Smorgasbord of Whales, Islands, Books & Coffee

A short post, as I have little time, but a series of impressions from the past week, as it’s been frankly amazing.

  • I saw a blue whale. A giant, majestic, largest-animal-on-earth blue whale, and it surfaced right by the boat taking me to the Channel Islands out of Oxnard, California. I could see the spine, the glistening blubbery skin, could almost reach out and stroke him/her, we were that close. (A bit scary, when you consider a blue whale’s size, alas…)
  • Not only a blue whale, but in the span of 24 hours I saw humpback whales, minke whales, and playful, leaping dolphins. I even saw a breaching humpback whale fly out of the water just off the coast from the window of an Amtrak train!
  • Los Angeles. The good, bad, and ugly. Full disclosure: I’m from Portland and our two cities really don’t mix well. The looming mountains were hazy with smog, the hills looked sunburnt, and the sheer sprawling size of the city makes it ridiculously involved to take city buses from one neighborhood to another. From my aunt’s house in Temple City it took three hours – THREE HOURS – to get to Griffith Observatory, including the 30 minute walk up the hill to the school field-trip invaded observatory. At least it wasn’t so smoggy I couldn’t see the Hollywood sign or the faint outlines of the city skyscrapers.
  • Los Angeles does have a few pleasant surprises. It’s not all bad. I love The Last Bookstore, a slightly scruffy, slightly pretentious (Los Angeles is full of strange combos) used bookstore in the heart of historic downtown. The Great Central Market a little further down Broadway is a classic old market, now mostly given over to the lunch crowd, although a few produce stands still do a brisk business. The nearby neighborhood of Little Tokyo is great for massive, hearty bowls of ramen and the Japanese American National Museum tells the tragic, often ignored story of how our country forced the West Coast Japanese-American population into concentration camps (now called relocation centers after the fact to avoid the negative imagery of the Holocaust, but at the time the government called them concentration camps.) When Pearl Harbor was bombed, the US government deemed every person of Japanese descent an “enemy alien”, even if they were US citizens, and forced them to leave their homes and businesses and move into barracks in dusty, remote camps for the duration of the war. Most Japanese-American families lost everything, including homes, careers, educational opportunities, and businesses, and had to completely start over after the war. Two-thirds of them were US citizens; many served in the US military while their families languished at the camps. The museum does a fantastic job explaining what happened, how it impacted the Japanese-American communities up and down the West Coast, legal challenges to the camps, and how they adjusted after the war.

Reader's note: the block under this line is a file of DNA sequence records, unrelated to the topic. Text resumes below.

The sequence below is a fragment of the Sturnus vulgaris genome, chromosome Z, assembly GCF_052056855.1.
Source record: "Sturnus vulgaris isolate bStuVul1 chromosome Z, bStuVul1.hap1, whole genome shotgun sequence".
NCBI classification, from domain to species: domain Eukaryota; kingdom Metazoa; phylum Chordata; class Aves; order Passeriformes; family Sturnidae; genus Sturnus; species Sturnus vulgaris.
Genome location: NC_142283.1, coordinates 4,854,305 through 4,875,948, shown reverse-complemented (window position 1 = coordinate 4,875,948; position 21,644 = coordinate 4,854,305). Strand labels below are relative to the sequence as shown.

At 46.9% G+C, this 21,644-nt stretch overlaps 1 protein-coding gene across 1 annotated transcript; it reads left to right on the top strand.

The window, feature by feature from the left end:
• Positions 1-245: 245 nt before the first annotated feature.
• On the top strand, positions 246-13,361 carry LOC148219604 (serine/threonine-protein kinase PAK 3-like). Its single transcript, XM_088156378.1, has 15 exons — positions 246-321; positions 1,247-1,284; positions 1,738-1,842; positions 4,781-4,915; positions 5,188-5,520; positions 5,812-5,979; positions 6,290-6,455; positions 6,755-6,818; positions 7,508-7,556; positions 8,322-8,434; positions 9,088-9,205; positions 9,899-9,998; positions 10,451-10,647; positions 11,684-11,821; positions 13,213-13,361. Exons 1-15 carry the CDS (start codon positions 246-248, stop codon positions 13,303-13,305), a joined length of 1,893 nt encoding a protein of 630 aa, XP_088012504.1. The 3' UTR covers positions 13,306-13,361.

• Channel Islands. A little known National Park Service gem off the coast of California. I arrived on the ferry in the middle of seagull nesting season and everywhere I hiked, gulls shrieked their warnings from their nests of usually three brown spotted eggs, almost ready to hatch. Ranger Daniel, along except for the periodic campers, resides on Anapaca Island, a wind-swept chunk of rock soaring out of the sea. It was a stunning place to spend a few hours among a host of seabirds.
  • Now in San Francisco, enveloped in gray clouds and fog. I finally feel at home, the weather agreeing with Pacific Northwest bones. Today I met a group of grizzled old-timers, writers and poets who have congregated for years at a bustling Italian cafe called Trieste. Browsed City Lights Bookstore, my wallet failing to emerge unscathed. Hopped the California line streetcar (less crowded with tourists) to save my knees from the steep hills.

Until I locate another library computer to update, I bid you all adieu…

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About chronictraveler

Chronic Traveler starts as a dream, one that I thought I had lost, but that has slowly changed into a mission to realize and live that dream every day. In December 2007 I became seriously ill and the doctors did not know what was causing my illness. I had to stop teaching as my life tumbled into a never-ending nightmare of doctors, hospitals and tests. Finally, in May 2008 I was diagnosed with a chronic condition - fibromyalgia. I was only 26 years old at the time. I have had to give up teaching, and now work part-time at a performing arts center as I learn how to manage my condition and improve my quality of life. What helped me through the months of uncertainty and sickness, and continues to inspire me, was a new focus on what truly mattered to me: family, friends, gardening, the arts, and especially travel. I have always fed my soul by traveling, ever since I first stepped off the plane at age 16 in Kathmandu, Nepal to help with an orphanage's building project. Meeting new people and experiencing how they live and how they view the world infuses my life with a richness I was so afraid I would lose when the doctor first said, "You have fibromyalgia". This blog is my story, as I begin to forge a new path. I am embracing my life as it is, with the fibromyalgia pain and fatigue, and learning to do what I love regardless. It may mean I have to go slower and take more naps or breaks! But I am determined to learn how to travel and experience the world, and hopefully what I learn will help others like me who believe their medical condition stands in the way of their travel dreams.
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